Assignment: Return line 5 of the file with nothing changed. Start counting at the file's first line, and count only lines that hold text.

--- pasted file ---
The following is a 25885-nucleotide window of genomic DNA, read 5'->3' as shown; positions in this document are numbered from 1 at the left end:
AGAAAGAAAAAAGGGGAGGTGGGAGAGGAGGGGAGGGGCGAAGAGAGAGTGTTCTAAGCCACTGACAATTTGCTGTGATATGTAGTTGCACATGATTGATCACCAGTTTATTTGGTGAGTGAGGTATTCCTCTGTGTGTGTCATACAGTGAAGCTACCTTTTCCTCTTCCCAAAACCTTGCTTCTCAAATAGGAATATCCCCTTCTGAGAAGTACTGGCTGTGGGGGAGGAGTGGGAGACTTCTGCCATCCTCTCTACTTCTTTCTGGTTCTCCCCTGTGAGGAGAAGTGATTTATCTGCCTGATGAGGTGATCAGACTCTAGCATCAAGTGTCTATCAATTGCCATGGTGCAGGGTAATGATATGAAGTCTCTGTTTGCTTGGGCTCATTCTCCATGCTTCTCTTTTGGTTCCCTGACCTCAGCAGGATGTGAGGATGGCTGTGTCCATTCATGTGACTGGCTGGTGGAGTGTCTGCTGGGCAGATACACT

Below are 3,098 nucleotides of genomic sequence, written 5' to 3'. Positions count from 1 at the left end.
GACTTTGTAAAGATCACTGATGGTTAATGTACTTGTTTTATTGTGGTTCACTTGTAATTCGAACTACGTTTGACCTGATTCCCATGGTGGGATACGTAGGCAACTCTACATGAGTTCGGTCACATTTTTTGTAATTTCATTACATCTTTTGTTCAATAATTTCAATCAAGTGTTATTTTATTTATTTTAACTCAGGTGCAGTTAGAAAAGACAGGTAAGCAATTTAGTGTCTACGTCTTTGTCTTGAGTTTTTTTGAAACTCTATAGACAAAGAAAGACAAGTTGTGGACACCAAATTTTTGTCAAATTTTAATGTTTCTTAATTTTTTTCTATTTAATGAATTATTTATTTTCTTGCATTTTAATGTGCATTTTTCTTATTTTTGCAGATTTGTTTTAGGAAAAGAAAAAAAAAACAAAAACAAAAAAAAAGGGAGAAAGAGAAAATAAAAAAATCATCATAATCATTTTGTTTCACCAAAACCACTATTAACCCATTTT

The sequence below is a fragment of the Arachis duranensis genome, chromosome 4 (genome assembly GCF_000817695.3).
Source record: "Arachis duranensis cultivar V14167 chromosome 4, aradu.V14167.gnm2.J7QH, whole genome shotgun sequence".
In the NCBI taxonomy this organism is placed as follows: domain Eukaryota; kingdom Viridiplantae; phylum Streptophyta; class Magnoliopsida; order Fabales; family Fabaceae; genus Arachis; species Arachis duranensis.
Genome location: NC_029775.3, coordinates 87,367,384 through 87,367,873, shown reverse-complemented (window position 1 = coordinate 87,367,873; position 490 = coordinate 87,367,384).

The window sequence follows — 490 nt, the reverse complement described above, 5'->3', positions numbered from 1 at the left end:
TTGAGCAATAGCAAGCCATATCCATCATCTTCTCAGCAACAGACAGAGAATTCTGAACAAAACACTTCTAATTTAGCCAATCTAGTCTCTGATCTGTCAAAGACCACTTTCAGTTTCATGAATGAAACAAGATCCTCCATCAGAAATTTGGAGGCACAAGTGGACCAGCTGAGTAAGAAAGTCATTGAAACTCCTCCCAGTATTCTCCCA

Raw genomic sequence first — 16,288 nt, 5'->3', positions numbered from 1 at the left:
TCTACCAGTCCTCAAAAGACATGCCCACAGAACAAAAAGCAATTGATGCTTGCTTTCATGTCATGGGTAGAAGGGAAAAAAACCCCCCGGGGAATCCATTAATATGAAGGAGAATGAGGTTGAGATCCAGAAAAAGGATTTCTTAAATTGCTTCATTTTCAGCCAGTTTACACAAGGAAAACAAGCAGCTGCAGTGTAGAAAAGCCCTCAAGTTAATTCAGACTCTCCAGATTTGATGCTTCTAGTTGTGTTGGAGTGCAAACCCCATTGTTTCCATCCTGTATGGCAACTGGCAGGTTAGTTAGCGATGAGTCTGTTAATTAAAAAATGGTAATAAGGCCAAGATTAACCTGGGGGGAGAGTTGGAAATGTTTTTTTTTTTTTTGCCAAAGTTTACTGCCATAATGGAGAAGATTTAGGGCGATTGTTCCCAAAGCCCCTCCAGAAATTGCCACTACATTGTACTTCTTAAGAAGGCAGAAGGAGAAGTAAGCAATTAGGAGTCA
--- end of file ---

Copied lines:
The sequence below is a fragment of the Arachis duranensis genome, chromosome 4 (genome assembly GCF_000817695.3).